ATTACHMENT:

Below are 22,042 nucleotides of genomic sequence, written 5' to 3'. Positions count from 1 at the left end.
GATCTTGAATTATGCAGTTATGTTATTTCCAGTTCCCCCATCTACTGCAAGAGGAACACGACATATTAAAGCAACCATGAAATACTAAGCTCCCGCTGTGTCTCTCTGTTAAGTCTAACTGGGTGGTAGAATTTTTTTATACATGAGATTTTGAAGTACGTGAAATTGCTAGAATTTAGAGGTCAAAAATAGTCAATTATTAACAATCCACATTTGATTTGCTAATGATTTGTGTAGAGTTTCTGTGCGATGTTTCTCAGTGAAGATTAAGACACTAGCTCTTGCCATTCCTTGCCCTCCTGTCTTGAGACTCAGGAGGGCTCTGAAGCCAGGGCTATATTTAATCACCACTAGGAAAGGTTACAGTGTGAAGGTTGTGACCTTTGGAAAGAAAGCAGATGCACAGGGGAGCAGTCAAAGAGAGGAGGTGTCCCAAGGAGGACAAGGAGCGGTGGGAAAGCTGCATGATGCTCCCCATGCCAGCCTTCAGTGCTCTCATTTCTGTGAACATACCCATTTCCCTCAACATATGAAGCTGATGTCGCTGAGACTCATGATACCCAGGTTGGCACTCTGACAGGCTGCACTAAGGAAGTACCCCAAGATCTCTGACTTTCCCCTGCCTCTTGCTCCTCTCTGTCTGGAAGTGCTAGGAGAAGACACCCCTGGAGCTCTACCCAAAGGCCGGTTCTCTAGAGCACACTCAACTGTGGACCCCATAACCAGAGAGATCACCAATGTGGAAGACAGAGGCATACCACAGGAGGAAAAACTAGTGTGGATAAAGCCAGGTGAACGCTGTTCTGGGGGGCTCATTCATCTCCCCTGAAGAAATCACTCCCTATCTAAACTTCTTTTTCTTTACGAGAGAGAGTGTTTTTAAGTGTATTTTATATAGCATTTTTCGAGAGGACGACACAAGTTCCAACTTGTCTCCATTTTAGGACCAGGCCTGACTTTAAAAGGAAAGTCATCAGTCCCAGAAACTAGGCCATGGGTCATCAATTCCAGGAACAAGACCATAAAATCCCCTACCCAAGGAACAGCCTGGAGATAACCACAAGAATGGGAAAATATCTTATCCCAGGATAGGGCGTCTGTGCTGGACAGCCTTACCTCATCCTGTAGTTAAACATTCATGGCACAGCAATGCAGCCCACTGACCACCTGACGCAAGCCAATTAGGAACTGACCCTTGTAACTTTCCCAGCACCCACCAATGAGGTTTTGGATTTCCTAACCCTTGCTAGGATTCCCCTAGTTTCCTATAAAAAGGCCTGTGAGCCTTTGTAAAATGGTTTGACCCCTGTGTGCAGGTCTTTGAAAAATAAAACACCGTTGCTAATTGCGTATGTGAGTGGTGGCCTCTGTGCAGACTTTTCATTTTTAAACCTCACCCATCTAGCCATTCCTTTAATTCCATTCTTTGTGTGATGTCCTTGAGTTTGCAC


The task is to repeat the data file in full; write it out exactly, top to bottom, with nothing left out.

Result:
Below are 22,042 nucleotides of genomic sequence, written 5' to 3'. Positions count from 1 at the left end.
GATCTTGAATTATGCAGTTATGTTATTTCCAGTTCCCCCATCTACTGCAAGAGGAACACGACATATTAAAGCAACCATGAAATACTAAGCTCCCGCTGTGTCTCTCTGTTAAGTCTAACTGGGTGGTAGAATTTTTTTATACATGAGATTTTGAAGTACGTGAAATTGCTAGAATTTAGAGGTCAAAAATAGTCAATTATTAACAATCCACATTTGATTTGCTAATGATTTGTGTAGAGTTTCTGTGCGATGTTTCTCAGTGAAGATTAAGACACTAGCTCTTGCCATTCCTTGCCCTCCTGTCTTGAGACTCAGGAGGGCTCTGAAGCCAGGGCTATATTTAATCACCACTAGGAAAGGTTACAGTGTGAAGGTTGTGACCTTTGGAAAGAAAGCAGATGCACAGGGGAGCAGTCAAAGAGAGGAGGTGTCCCAAGGAGGACAAGGAGCGGTGGGAAAGCTGCATGATGCTCCCCATGCCAGCCTTCAGTGCTCTCATTTCTGTGAACATACCCATTTCCCTCAACATATGAAGCTGATGTCGCTGAGACTCATGATACCCAGGTTGGCACTCTGACAGGCTGCACTAAGGAAGTACCCCAAGATCTCTGACTTTCCCCTGCCTCTTGCTCCTCTCTGTCTGGAAGTGCTAGGAGAAGACACCCCTGGAGCTCTACCCAAAGGCCGGTTCTCTAGAGCACACTCAACTGTGGACCCCATAACCAGAGAGATCACCAATGTGGAAGACAGAGGCATACCACAGGAGGAAAAACTAGTGTGGATAAAGCCAGGTGAACGCTGTTCTGGGGGGCTCATTCATCTCCCCTGAAGAAATCACTCCCTATCTAAACTTCTTTTTCTTTACGAGAGAGAGTGTTTTTAAGTGTATTTTATATAGCATTTTTCGAGAGGACGACACAAGTTCCAACTTGTCTCCATTTTAGGACCAGGCCTGACTTTAAAAGGAAAGTCATCAGTCCCAGAAACTAGGCCATGGGTCATCAATTCCAGGAACAAGACCATAAAATCCCCTACCCAAGGAACAGCCTGGAGATAACCACAAGAATGGGAAAATATCTTATCCCAGGATAGGGCGTCTGTGCTGGACAGCCTTACCTCATCCTGTAGTTAAACATTCATGGCACAGCAATGCAGCCCACTGACCACCTGACGCAAGCCAATTAGGAACTGACCCTTGTAACTTTCCCAGCACCCACCAATGAGGTTTTGGATTTCCTAACCCTTGCTAGGATTCCCCTAGTTTCCTATAAAAAGGCCTGTGAGCCTTTGTAAAATGGTTTGACCCCTGTGTGCAGGTCTTTGAAAAATAAAACACCGTTGCTAATTGCGTATGTGAGTGGTGGCCTCTGTGCAGACTTTTCATTTTTAAACCTCACCCATCTAGCCATTCCTTTAATTCCATTCTTTGTGTGATGTCCTTGAGTTTGCAC